Kalinda Griffiths didn’t realise anyone was taking notice of the work she was doing behind the scenes in Indigenous cancer, so she certainly didn’t expect a call to say she was a finalist for NT Young Australian of the Year 2011. But no one was surprised when the dedicated health researcher won the prestigious award for her dedication to ensuring our mob get the best health services possible.
Born in Darwin of Yawuru, Indonesian and Welsh heritage, Kalinda has been doing important research into the survival rates for Indigenous cancer.
“I work behind a computer desk most of the time so I didn’t know that people were aware of the work that I was doing,” says Kalinda. “I do what I do for idealistic purposes but it was awesome to hear that people appreciated that and when I won the award my family was very proud.”
Kalinda first became interested in working in Aboriginal and Torres Strait Islander health after witnessing the preventable illness and disease suffered by her immediate and extended family.
“When I was 19 my nanna passed away after several strokes and heart attacks,” says Kalinda. “We also had someone suicide and had other health issues in my family. When I fell pregnant at 23 I said, ‘I don’t want this life for my children’, so I took up a degree in biomedicine. I’d been told this was where the power was sociologically and I knew I needed that power if I wanted to make any impact on the issues affecting my people.”
After spending years researching diabetes and other related illnesses, Kalinda has now turned her attention to cancer rates in our community – an area where very little study has previously been done. Now thanks to the work of Kalinda and her colleagues a new national study on Indigenous cancer is soon to be released.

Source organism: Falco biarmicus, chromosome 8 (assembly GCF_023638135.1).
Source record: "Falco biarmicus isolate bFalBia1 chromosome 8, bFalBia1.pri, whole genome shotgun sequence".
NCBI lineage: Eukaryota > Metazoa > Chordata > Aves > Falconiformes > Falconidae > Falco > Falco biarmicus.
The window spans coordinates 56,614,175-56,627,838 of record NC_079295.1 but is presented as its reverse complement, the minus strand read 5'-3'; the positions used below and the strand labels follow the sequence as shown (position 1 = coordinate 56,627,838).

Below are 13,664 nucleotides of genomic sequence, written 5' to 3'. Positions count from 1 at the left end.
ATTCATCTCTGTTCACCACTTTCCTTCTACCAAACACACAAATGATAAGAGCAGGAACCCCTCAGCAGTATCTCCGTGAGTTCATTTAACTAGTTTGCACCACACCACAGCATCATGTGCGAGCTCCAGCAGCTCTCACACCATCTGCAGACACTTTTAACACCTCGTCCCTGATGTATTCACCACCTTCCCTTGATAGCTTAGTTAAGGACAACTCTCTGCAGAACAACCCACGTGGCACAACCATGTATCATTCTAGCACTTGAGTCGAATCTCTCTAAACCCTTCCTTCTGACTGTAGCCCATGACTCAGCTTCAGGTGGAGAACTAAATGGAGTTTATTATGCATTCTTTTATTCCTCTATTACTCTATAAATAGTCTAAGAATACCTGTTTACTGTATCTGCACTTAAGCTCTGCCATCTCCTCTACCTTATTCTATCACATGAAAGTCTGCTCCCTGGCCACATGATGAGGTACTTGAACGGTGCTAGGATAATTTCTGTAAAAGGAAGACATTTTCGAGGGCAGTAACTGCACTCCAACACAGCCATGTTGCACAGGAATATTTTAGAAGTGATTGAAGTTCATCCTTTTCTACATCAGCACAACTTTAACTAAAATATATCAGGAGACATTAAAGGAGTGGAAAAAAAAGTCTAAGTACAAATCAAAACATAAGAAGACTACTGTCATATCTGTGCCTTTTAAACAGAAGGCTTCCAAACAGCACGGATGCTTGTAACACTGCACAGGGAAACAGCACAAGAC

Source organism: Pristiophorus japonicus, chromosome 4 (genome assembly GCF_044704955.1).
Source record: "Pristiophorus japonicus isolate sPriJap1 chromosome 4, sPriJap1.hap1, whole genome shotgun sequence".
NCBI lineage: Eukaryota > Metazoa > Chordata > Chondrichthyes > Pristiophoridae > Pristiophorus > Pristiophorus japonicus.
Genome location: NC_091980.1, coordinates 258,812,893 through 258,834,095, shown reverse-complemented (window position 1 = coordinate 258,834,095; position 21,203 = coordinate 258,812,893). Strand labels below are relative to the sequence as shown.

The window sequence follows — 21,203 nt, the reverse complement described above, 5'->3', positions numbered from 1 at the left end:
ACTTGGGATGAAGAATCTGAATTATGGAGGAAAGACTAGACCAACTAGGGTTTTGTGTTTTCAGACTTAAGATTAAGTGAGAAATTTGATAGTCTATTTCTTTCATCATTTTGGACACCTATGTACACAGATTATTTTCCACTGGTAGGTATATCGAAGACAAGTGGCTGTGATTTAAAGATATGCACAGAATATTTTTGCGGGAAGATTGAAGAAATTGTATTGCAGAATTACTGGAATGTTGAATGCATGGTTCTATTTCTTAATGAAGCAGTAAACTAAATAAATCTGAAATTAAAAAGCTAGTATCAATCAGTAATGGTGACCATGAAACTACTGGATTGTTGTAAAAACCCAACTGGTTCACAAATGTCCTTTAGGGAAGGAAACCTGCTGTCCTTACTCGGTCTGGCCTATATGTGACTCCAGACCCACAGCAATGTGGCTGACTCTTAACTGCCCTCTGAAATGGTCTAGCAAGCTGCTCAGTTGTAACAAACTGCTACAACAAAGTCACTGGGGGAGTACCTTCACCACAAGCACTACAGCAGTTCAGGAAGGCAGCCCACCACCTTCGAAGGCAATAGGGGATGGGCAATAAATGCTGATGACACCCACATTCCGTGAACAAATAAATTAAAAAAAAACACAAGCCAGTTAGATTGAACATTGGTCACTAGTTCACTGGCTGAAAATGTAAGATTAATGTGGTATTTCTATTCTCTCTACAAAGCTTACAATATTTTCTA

“There were no national statistics on Indigenous cancer rates so in this study we decided to have a look at the outcomes or survival rates of people who are diagnosed with cancer. What we’ve found is that we have a higher mortality rate but also that we have higher incidences of smoking related cancers and preventable cancers – in other words cancers we can do something to stop. So we are speaking about cervical cancer, lung cancer and liver cancer – most of which you can prevent with screening and sexual health education and through health prevention interventions such as anti-smoking and anti-drinking messages.”
Like most Aboriginal health professionals, Kalinda understands that health is not something that can be looked at in isolation from the whole of community.
“When it comes to health there’s a tendency to put things into little boxes,” says Kalinda. “We need to expand those boxes and have a platform to talk about those issues with each other because health impacts on everything else and everything else impacts on health. I guess what my push is with regards to what I’m doing is that I don’t think that equality is about having the same things,” she explains. “We want equal outcomes but we need to do that through equitable ways – equity in the sense that we are all different, we all have different values and different beliefs.”
Kalinda has also been a strong voice for Indigenous women, particularly in the area of health and was selected to attend the Oxfam Aboriginal and Torres Strait Islander Women’s Strait Talk Summit.
“Women are important to Aboriginal communities and it’s really important we give women power in regards to knowing the health system and the services that are available. I know that my nanna was the woman in our family who knew things, so if we can continue that tradition and have a whole heap of women who are empowered then our health will be a lot greater. As women we have the ability to cross the boundary line and it doesn’t matter where you’re from, we can talk to each other.”
Yarning about health can be just as important as research, according to Kalinda, who believes that it is important we all speak up when it comes to our health and health services.
“I feel passionately about this and if we keep talking to each other we can find out what the issues are in different areas and if we have any cross overs. When you speak about health everyone has a different definition of what that means to them. As a collective, if we say ‘this is what health means to me’ then we can start putting that into the services that are available. With my work, everyone’s talking about evidence based findings – so once we have that information we have the power to make the changes and we can make a difference.”